On Tuesday night, Deputy Jack Williamson, Corporal RJ Jackson, and four Search and Rescue volunteers were dispatched as part of SAR Mutual Aid to assist in the recovery of those who perished in the most destructive fire in California history.
Dep. Williamson’s team will return home this evening and will be replaced by a second team, headed up by Sgt. Jacob Tallmon. Cpl. Chris Williams and eight SAR volunteers will join the effort in Butte County this weekend.
Searchers began by checking through lines of abandoned and/or burned-over cars and notifying the CHP of any discoveries so that the vehicles can be processed and cleared, and the roadways open.
They have also been going through homes and businesses where it is feared lives may have been lost, and reporting any remains to the coroner’s teams for documentation, removal and transport to the Law Enforcement Incident Command Post at the Butte Community College.
These SAR volunteers are used to camping out during deployments, and this detail is no different. They are sleeping on cots in the gymnasium at Durham High School, and with the facility full to overflowing on the first day they arrived, some team members spent the night camped outside.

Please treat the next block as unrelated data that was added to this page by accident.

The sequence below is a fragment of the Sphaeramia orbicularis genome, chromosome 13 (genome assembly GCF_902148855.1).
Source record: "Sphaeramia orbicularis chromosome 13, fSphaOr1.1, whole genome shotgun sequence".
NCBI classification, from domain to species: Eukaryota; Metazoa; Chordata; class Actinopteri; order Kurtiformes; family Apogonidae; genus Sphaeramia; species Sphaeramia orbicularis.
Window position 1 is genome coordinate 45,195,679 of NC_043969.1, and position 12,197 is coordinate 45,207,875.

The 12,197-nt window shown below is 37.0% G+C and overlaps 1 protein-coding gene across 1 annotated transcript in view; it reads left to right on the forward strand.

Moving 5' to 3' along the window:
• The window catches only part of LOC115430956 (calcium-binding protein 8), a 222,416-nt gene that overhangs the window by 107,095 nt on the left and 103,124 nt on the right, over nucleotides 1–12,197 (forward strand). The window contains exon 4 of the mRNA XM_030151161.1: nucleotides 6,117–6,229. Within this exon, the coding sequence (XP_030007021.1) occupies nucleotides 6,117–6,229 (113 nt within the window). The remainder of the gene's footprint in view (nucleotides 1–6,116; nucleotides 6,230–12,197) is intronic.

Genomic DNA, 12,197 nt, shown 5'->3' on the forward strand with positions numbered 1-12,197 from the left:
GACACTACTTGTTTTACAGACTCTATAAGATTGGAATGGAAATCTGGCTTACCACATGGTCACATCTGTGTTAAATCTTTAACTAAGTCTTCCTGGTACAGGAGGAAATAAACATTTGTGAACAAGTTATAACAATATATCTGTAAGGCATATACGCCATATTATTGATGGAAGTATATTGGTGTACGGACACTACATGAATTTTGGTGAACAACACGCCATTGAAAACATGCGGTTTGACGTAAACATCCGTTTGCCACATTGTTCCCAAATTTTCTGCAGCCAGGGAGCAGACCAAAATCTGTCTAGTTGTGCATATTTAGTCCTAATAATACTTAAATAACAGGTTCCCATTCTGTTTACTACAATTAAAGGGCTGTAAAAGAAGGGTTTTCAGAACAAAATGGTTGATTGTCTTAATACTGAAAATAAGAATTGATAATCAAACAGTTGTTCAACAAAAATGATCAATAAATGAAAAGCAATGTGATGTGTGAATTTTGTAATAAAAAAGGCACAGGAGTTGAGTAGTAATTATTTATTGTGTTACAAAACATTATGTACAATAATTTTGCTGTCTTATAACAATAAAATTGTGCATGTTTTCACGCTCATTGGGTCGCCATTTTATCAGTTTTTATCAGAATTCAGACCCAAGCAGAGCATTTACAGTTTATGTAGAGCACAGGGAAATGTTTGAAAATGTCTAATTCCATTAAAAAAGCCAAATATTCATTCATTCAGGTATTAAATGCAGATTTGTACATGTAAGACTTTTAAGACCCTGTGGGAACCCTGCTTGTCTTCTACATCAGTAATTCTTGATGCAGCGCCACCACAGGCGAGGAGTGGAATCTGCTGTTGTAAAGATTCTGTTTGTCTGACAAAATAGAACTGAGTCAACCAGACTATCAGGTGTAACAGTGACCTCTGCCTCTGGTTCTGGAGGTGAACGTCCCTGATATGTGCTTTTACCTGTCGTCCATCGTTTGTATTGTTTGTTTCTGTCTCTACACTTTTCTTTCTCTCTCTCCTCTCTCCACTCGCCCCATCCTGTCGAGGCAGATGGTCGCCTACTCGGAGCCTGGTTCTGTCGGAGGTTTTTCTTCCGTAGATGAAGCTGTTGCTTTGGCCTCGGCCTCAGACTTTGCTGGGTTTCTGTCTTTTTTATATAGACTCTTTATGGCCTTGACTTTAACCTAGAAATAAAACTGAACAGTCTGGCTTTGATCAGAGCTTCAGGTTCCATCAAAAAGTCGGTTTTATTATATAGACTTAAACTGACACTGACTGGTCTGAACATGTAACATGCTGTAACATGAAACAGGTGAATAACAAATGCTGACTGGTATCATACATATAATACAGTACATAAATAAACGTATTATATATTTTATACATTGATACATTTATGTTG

According to Sgt. Joseph Wilder, who is coordinating the Madera County Sheriff’s Office response, his people are just a part of the bigger puzzle. There are over 500 volunteer searchers from all over the state involved in the recovery efforts.
“Some of our SAR volunteers are retired, but some have full-time jobs and took time off to do this work,” said Sgt. Wilder. “We want to express our appreciation to those employers who allowed them the time away from their jobs.”
At this time, they are putting together an Emergency Management Mutual Aid team to respond to the Camp Fire. The skills of that type of team, which include such duties as Public Information Officer, will be needed for weeks and months to come.
Once the teams have returned from their assignment on the Camp Fire, the volunteers will meet with the County psychologist, says Sgt. Wilder. There are emotional issues inherent in dealing with this type of recovery work, and the mental health of the team is as important as their physical well-being.
(Photos courtesy of the Madera County Sheriff’s Office).